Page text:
Cheers for local news, and informed readers. 🙌📰🧠🎉

EVICTION ACCOUNTABILITY: City Council Pushes for Landlord Requirements (Denise Clay, January 26, 2024)

In a significant move aimed at reforming eviction practices, Philadelphia’s City Council has introduced the Angel Davis Eviction Accountability Act, a bill inspired by the harrowing experiences of individuals facing eviction under distressing circumstances.

Named after Angel Davis, a Philadelphia woman was shot in the head during her eviction, this legislation seeks to address the urgent need for accountability and safety in eviction procedures. The bill mandates that those conducting evictions possess liability insurance, undergo firearms training, and receive education in conflict resolution, crisis intervention, and cultural diversity to obtain a license for eviction operations.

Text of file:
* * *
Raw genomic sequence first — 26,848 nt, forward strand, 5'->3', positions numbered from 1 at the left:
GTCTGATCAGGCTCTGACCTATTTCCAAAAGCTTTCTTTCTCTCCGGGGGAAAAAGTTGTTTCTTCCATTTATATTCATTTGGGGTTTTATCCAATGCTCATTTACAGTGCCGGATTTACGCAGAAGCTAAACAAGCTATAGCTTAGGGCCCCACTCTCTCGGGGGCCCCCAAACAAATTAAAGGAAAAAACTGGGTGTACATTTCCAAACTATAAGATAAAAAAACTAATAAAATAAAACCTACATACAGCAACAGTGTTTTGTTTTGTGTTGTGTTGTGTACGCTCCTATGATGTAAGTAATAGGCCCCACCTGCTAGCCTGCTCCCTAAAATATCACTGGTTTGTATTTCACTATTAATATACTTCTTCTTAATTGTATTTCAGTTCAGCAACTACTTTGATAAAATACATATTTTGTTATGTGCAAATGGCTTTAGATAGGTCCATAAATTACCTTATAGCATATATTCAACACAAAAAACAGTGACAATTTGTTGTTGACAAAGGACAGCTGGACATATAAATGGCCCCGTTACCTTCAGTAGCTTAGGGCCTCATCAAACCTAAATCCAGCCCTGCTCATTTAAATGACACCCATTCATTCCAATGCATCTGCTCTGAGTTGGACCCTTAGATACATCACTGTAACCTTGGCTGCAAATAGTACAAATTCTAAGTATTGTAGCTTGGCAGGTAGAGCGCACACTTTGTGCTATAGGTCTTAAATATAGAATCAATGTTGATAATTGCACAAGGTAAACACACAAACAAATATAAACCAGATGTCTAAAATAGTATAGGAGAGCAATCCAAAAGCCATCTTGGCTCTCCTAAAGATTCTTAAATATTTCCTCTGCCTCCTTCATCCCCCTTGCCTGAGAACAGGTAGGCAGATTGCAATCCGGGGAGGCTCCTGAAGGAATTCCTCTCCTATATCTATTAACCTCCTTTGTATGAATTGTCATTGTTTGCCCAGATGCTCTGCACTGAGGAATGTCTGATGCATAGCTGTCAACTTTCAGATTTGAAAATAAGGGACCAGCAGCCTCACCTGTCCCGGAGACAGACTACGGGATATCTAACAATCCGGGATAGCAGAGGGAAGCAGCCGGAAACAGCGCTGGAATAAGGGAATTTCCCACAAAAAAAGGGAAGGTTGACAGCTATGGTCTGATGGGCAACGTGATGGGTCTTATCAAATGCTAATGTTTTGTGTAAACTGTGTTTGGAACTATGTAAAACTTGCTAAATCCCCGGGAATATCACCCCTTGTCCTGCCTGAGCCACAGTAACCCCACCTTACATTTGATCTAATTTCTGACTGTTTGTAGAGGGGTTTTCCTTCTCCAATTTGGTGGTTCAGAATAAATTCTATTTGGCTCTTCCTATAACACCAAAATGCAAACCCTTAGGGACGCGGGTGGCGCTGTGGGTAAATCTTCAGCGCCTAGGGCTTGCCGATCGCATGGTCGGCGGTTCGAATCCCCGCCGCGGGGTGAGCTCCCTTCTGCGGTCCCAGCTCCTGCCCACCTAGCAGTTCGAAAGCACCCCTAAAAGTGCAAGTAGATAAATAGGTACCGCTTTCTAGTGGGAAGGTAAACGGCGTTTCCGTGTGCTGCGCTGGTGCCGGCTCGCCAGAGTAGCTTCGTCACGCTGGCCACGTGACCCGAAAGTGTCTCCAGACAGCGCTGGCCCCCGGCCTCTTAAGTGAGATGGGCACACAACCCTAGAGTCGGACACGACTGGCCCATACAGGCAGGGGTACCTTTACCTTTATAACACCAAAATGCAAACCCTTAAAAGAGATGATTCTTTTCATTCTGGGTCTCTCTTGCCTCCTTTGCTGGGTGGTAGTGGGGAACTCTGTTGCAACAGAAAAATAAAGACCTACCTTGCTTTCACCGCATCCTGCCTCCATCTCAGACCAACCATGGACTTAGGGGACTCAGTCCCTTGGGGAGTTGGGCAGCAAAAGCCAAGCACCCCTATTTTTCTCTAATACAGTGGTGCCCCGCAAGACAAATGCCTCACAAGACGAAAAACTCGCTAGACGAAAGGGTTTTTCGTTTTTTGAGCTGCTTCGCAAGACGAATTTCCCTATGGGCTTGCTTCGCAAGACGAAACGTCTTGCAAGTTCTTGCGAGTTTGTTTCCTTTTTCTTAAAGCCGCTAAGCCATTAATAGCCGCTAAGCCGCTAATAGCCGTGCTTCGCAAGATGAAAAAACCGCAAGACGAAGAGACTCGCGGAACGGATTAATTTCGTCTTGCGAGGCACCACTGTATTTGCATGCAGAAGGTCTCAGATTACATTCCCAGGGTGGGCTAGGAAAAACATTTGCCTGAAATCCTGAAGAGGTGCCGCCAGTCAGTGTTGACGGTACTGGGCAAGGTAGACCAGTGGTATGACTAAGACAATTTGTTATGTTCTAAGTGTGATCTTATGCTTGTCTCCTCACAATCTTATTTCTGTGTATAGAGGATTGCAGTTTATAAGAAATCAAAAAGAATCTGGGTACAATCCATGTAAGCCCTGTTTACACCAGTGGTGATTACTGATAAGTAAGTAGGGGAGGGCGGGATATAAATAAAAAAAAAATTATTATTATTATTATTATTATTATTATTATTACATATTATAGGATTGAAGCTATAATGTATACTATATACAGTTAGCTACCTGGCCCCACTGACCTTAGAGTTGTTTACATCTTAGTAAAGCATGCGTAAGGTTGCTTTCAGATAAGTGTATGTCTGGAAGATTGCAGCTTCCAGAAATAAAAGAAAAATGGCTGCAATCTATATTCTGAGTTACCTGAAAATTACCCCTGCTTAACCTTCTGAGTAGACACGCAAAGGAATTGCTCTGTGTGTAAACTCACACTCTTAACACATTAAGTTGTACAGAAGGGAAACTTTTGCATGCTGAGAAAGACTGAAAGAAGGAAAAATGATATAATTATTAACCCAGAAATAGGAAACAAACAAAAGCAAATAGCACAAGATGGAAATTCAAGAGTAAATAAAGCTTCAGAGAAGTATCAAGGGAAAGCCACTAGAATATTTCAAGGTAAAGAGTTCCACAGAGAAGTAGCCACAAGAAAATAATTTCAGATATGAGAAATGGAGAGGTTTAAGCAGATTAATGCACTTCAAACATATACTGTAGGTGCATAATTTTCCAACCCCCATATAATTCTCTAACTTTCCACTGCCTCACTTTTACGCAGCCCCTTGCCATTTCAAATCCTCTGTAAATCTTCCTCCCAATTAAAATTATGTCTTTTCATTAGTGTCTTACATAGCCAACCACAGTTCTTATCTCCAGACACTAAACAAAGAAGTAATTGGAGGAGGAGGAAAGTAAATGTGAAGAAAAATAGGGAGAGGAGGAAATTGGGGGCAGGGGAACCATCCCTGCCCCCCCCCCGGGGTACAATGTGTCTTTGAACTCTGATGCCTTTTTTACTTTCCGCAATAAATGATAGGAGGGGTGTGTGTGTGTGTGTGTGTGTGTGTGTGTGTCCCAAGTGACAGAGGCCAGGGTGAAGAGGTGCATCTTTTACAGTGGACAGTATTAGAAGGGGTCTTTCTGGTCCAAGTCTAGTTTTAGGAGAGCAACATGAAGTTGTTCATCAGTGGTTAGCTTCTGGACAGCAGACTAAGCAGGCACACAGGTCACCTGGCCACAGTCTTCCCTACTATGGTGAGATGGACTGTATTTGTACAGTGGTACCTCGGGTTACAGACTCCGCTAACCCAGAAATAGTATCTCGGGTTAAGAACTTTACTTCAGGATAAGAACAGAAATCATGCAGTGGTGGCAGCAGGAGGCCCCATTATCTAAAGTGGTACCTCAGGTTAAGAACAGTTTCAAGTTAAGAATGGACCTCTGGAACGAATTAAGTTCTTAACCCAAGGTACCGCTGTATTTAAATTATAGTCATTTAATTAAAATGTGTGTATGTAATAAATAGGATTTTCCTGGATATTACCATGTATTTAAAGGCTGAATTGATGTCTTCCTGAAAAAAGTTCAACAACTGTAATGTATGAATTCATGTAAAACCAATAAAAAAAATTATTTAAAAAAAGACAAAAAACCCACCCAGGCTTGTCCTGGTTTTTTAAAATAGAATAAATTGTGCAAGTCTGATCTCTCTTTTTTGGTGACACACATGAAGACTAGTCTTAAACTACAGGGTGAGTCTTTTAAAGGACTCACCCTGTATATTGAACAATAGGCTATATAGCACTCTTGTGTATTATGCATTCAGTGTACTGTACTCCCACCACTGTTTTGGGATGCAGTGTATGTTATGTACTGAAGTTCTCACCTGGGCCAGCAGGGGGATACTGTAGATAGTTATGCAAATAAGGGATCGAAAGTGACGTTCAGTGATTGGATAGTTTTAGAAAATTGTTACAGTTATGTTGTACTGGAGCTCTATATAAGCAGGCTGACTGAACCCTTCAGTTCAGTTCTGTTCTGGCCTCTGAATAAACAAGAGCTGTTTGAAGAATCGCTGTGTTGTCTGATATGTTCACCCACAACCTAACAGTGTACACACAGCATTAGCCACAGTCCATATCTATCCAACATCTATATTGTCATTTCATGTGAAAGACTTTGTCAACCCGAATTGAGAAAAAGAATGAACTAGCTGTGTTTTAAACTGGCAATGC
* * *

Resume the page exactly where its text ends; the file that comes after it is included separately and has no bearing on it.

This legislation comes in response to several alarming incidents, including three in four months alone, where individuals found themselves at gunpoint during evictions, highlighting a pressing issue of excessive force in these situations. The proposed law aims to prevent such traumatic experiences by ensuring that eviction processes are carried out with the utmost care and respect for all parties involved.